Book Editors: How to Refresh and Revitalise Your Career

A line illustration of an editor sitting at their computer, their arms raised above their head joyfully. Opposite them, a bar graph is seen going up as their satisfaction and revenue grows.

This is a sponsored post paid for by the Chartered Institute of Editing and Proofreading (CIEP).

There comes a point in most editors’ careers where they’re great at what they do, they’re working with rewarding clients or employers, and everything is going smoothly. 

Perhaps you’re at that stage? You like what you’re doing but have been doing it for a while, and things are starting to feel a little predictable and repetitive. 

Whether you’re employed or self-employed, continuing professional development (CPD) can help you to move forwards and expand into new areas, invigorating your work and giving you a metaphorical spring in your step. 

Here are four considerations to help you beat the boredom in your career and forge a new way forward.

1. Expand or change your specialisms

Is it time for a pivot? Most editors specialise in a few subjects – intentionally or because of the way their work has evolved. By adding a new specialism into the mix, you can revitalise your interest in your work.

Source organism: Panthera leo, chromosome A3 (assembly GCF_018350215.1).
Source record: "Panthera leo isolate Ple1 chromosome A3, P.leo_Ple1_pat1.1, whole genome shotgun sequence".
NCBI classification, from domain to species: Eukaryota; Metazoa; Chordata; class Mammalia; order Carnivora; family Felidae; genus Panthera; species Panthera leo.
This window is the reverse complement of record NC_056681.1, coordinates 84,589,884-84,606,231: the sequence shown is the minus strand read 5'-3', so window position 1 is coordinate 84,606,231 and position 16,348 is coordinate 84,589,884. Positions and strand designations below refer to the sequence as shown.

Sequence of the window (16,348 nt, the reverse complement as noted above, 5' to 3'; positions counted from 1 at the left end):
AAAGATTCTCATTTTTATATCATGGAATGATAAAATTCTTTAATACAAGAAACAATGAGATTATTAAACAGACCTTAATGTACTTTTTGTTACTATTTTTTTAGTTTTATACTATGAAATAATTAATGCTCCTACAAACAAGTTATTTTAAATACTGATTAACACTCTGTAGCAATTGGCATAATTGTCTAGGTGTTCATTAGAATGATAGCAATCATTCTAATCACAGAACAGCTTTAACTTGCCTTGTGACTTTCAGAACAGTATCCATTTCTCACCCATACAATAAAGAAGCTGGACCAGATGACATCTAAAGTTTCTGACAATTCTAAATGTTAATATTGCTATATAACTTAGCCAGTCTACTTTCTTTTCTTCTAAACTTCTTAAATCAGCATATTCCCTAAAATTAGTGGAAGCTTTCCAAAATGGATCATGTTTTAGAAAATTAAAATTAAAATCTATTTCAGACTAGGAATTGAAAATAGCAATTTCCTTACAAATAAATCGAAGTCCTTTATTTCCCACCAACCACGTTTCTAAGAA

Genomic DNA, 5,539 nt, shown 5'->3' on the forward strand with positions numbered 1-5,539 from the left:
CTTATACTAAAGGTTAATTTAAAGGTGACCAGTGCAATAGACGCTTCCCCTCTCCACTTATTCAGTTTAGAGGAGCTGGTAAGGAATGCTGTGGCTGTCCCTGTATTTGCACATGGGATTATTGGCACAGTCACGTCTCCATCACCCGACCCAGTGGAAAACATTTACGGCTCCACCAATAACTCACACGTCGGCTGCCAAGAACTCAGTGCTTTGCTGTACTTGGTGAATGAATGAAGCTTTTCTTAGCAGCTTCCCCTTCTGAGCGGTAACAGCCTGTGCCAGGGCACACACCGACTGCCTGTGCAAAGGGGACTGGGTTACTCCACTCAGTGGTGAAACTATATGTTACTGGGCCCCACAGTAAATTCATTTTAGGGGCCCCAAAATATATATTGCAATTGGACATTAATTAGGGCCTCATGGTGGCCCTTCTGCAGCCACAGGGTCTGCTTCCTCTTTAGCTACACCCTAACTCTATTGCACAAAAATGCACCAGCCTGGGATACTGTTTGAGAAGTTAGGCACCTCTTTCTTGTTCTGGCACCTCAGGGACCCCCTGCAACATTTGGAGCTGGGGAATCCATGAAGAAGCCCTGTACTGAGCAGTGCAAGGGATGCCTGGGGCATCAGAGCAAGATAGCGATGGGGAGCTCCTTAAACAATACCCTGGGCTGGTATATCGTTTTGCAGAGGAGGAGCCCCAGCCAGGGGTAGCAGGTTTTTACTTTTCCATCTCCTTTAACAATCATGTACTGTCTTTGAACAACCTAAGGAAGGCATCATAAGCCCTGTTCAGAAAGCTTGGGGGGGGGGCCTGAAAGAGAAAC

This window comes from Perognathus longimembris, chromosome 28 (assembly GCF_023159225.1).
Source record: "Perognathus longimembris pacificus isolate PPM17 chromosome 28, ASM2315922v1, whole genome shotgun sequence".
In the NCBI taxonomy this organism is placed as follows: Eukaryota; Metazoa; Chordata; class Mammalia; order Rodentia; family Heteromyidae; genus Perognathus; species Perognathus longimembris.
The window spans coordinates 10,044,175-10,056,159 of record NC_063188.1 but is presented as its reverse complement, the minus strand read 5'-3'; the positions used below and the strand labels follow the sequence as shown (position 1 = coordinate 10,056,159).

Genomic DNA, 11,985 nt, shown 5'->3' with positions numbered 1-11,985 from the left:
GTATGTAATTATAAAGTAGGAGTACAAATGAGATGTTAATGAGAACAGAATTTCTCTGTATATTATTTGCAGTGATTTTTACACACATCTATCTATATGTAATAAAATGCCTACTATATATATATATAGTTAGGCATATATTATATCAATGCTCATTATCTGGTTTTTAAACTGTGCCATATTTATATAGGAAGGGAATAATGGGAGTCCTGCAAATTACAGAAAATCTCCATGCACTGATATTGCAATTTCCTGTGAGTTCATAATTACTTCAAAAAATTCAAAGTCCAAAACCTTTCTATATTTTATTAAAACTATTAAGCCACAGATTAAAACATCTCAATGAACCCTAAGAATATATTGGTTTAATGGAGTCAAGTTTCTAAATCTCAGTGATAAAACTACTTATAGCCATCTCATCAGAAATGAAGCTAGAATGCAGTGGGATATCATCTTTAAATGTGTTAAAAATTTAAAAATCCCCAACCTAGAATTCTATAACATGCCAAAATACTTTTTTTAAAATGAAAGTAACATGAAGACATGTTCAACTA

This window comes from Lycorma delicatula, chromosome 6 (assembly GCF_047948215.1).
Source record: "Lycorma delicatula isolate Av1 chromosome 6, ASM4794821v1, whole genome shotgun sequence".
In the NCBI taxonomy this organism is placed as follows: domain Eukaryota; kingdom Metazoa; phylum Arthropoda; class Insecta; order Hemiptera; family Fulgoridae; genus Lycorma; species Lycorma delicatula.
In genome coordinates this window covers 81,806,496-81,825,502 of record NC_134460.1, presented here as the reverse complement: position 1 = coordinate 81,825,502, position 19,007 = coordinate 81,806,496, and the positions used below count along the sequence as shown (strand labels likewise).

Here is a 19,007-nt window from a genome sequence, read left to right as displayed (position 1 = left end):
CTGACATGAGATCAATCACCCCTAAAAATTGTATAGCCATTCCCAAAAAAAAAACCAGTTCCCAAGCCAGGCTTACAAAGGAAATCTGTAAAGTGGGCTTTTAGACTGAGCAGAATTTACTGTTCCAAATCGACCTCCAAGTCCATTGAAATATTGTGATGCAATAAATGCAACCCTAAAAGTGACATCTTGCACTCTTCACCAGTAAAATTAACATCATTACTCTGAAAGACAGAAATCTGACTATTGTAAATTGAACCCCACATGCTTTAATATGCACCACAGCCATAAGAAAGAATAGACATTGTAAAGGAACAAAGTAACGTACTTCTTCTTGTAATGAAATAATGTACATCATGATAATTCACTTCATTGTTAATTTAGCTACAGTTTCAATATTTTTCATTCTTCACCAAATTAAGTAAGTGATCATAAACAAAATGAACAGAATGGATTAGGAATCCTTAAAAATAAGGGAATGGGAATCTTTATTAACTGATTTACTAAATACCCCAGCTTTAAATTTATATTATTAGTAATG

The CIEP short guides to editing (free for members) are a great way to explore whether fictionscientific research or cookery projects, for example, might work for your skills and interests.

There are also ways to build on the specialisms you already have. If you’re working directly with authors, consider honing your querying skills; if you spend a lot of time reference wrangling, look to gain a deeper knowledge of referencing systems and software.

If you specialise in textbooks, why not try branching out into prescriptive non-fiction? Expanding or moving specialisms allows you to retain your existing skills and enjoy the challenge of something a bit different.

If you work solely on books, you could investigate shorter form projects, like articles or newsletters. Or, if you never edit something longer than 1,000 words, try seeking out some longer pieces. The editing basics are the same whether you’re working on print or digital projects, so you can move confidently from one format to another, widening your knowledge as you go.

2. Develop your skills

If you’re mainly proofreading, you could look at adding copyediting or picture research to your skills portfolio. If you’re copyediting, what about finding out about developmental editing or editorial project management? The CIEP’s resources and courses can help you build your knowledge in preparation for applying for a new position or offering additional services to clients.

If you love editing and want to become even better at what you do, invest some time to find out more about efficient editing practices, including making the most of Microsoft Word’s in-built tools. 

Learning more about writing can inform your approach to editing. Try refreshing your grammar knowledge or reading craft books on how to write to help illuminate this new perspective.